• ‘For any of the major parties to gain outright control of the hung council, it would require a major swing in votes.’
    • ‘His successive statements were often contradictory, but it cannot be assumed that these swings in his opinions were wholly tactical.’
    • ‘While the vote is yet to be finalised, if a swing of that order were repeated across the country, the government would lose more than 20 seats.’
    • ‘In the 10 seats with the largest reductions in the informal vote, there was a swing to Labor of 0.2%.’
    • ‘A swing of three million votes is gigantic in our society where party allegiances are formed in childhood and reinforced by an omnipresent media.’
    • ‘The party is banking on a voter swing away from the government but having both candidates so close together makes vote management difficult in the four seat constituency.’
    • ‘Minor parties tend not to be elected, and the constituency system exaggerates national swings in votes to produce a larger than proportional swing in the numbers of seats won or lost.’
    • ‘But the violent swings in the electoral pendulum have implications that go far beyond the fortunes of the two major parties.’
    • ‘The Liberal Party recorded its second lowest vote in history, only 33.8 percent - a swing of 8.42 percent.’
    • ‘But he also possesses a majority of more than 5,000 votes - and that's after the massive swing to Labour at the last election.’
    • ‘The new millennium has also seen a swing in public opinion and political attitude towards independent education.’
    • ‘That's why there's going to be a huge swing in the next five years.’
    • ‘However, we feel that the swing in popular opinion highlighted in this election has far deeper roots.’
    • ‘A swing of 100,000 votes in a over two decades is quite phenomenal, and it points to a future where Unionists can no longer demand that it is their way or the highway.’
    • ‘Such a swing of opinion reflects the people's tendency to change tack depending on which way the wind is blowing.’
    change, move
    trend, tendency, drift, movement, current, course
    fluctuation, change, shift, switch, variation, oscillation
    View synonyms
  • 4mass noun A style of jazz or dance music with a flowing but vigorous rhythm.

    • ‘His choreography is full of intricate rhythms done with up-tempo swing and other driving jazz music forms.’
    • ‘It's certainly not easy for a jazz pianist famous for swing to turn over to bebop.’
    • ‘What I do like about swing is when the horn section is really tight by itself and together with the rhythm section, and when the soloists do their solos, they could be heard over the mix.’
    • ‘The second piece was a book review of American swing and jazz, and how adult pop culture was supplanted by teen pop culture.’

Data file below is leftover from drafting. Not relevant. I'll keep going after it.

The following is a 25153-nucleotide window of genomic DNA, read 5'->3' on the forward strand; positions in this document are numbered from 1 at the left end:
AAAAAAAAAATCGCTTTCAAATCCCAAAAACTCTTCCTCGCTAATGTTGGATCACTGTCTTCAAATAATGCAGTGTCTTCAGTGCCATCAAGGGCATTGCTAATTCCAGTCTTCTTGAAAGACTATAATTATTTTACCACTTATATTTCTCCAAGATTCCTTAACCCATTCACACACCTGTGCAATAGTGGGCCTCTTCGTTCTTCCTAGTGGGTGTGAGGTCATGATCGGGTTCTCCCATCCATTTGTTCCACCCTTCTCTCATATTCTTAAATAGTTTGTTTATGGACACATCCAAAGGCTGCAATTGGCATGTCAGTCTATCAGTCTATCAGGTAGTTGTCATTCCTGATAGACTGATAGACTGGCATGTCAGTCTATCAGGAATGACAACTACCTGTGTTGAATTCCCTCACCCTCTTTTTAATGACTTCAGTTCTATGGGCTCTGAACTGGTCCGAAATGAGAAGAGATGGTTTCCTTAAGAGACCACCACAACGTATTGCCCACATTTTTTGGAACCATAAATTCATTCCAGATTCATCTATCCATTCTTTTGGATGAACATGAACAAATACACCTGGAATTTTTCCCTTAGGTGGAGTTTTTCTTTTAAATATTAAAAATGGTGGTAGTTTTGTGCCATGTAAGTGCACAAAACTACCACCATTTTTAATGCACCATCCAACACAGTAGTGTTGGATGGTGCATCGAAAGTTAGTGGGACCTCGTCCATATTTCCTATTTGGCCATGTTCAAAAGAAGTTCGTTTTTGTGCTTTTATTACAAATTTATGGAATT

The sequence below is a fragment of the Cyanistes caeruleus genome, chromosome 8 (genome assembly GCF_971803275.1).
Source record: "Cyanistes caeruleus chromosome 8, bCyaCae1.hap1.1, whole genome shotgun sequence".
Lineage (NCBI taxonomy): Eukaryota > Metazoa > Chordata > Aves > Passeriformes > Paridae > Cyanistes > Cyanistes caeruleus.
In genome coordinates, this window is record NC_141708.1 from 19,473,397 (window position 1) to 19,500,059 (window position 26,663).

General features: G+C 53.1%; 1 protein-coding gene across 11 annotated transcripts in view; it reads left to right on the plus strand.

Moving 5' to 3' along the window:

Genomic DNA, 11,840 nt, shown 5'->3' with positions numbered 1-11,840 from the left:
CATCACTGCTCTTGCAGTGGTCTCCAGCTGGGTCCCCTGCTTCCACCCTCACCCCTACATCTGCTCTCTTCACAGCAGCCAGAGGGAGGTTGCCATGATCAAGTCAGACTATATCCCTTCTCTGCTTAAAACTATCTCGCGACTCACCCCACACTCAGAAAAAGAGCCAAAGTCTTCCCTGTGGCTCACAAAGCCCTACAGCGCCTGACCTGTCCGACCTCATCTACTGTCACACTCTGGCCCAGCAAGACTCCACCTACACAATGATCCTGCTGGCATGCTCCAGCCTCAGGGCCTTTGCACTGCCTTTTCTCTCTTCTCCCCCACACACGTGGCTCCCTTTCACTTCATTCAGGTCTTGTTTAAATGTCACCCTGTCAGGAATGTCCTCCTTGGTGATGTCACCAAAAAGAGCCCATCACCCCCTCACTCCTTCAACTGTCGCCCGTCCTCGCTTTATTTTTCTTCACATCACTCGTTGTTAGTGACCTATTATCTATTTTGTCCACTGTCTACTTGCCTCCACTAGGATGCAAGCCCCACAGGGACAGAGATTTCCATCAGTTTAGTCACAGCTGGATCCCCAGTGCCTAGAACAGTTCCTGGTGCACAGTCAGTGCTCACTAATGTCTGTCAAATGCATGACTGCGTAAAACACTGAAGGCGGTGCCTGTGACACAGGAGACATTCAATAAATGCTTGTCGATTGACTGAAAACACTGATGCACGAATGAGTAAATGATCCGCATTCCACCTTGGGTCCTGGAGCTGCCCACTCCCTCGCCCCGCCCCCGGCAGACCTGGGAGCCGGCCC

• ‘She will be showcasing a variety of material from the classic era of jazz and swing in a set that will include many new additions to her repertoire.’
    • ‘The band has a wide appeal, playing everything from small band swing to Dixieland jazz and 50s influenced rhythm and blues.’
    • ‘If it's people who love big-band swing, wouldn't they rather just hear the classics?’
    • ‘Before bebop the biggest genre in jazz was swing.’
    • ‘From the States came rhythm and blues, hot on the heels of swing and jazz which had arrived some years earlier.’
    • ‘They've gone from swing to Italian flavored jazz to americana.’
    • ‘His chorus blends the most modern harmonies with old-fashioned swing.’
    • ‘However, big band and swing - the rock and pop of the day - were in full bloom.’
    • ‘The dance floor is full and patrons are once again swaying to the sounds of swing.’
    • ‘Just in time for the birth of swing, he left for New York.’
    • ‘Moody melodies vie for attention with swing, ballads and jazz.’
    • ‘Grooving to the sounds of bebop and swing, a growing number of artists are turning to Jazz for inspiration and finding success along the way’
    • ‘The four sound very comfortable together, with an easy sense of swing that would put many long-established groups to shame.’
    • ‘This album of songs from 1935 to 1941 comes from an era that some wouldn't necessarily associate Billie Holiday with: big band and swing.’
    • ‘The band performs a wide ranging repertoire, from rousing marches to the big band swing and jazz.’
    • ‘She has a special feel for swing and Latin dance rhythms and enjoys seeing patrons get up and dance while she is playing solo.’
    rhythm, beat, pulse, cadence, pace, rhythmical flow, rhythmical pattern, measure, metre, tempo, lilt
    View synonyms
    1. 4.1 The rhythmic feeling or drive of swing.
      • ‘Whilst these recordings are very good and well recorded, they just don't have that swing.’
      • ‘On record, he is a master of filling spaces with innovative licks, whilst still leaving enough room for the music's swing and rhythm to ease the tunes along.’
      • ‘But it's the song's swing rather than its lyrics that keep it agitated.’
      • ‘It is perhaps the busiest of the productions on the album working more of a swing into its rhythmic structure.’
  • 5North American A swift tour involving a number of stops, especially one undertaken as part of a political campaign.